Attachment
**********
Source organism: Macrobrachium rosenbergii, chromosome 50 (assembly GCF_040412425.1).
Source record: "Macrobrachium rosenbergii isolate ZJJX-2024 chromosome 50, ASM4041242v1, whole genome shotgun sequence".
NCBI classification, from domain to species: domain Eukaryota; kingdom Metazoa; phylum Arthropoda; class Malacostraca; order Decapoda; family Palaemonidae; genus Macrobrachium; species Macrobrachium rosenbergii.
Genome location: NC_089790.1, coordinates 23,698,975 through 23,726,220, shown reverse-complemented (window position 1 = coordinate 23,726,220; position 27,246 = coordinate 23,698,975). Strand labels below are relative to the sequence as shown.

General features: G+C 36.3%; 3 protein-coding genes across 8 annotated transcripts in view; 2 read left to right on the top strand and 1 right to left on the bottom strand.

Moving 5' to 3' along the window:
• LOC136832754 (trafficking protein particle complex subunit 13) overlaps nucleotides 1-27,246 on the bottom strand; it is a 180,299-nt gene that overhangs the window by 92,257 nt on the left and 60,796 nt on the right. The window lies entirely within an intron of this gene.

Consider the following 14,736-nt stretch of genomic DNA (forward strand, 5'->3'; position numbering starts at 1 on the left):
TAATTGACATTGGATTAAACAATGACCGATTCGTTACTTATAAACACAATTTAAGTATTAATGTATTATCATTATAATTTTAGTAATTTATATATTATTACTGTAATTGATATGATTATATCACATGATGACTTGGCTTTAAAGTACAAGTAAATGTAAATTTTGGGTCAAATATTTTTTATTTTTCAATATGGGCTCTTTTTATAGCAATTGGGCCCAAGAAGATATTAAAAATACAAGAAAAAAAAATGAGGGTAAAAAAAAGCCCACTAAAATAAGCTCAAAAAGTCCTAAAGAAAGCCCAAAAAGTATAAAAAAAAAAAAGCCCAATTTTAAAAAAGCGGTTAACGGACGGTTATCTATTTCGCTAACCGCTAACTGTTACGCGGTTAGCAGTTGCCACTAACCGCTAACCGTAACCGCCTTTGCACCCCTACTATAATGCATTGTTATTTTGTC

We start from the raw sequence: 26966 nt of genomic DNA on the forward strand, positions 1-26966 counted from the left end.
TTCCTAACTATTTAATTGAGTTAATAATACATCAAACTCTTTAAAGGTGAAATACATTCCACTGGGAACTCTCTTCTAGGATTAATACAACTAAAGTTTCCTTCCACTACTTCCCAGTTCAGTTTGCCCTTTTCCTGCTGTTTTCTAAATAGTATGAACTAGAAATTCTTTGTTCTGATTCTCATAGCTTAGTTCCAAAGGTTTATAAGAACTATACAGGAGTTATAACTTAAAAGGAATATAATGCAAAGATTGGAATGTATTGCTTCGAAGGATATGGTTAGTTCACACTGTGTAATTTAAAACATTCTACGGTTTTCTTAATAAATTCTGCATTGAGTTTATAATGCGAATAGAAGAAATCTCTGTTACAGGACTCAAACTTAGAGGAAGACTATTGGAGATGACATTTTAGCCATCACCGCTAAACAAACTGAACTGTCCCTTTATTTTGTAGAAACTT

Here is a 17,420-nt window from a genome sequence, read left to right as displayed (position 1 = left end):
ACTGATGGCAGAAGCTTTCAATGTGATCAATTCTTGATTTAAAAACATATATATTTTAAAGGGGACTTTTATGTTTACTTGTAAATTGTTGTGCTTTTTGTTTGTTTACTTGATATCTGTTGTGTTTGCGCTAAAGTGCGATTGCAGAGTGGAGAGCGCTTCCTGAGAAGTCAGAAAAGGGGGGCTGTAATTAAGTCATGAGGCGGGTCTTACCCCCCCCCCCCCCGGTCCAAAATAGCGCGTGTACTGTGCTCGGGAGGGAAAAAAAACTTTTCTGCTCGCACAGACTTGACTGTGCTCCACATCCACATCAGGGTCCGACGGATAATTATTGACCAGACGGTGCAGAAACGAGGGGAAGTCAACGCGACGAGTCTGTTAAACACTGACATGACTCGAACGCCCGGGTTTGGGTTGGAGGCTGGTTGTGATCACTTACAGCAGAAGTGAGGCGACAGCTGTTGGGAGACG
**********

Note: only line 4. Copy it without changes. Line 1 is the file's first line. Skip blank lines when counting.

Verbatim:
Genome location: NC_089790.1, coordinates 23,698,975 through 23,726,220, shown reverse-complemented (window position 1 = coordinate 23,726,220; position 27,246 = coordinate 23,698,975). Strand labels below are relative to the sequence as shown.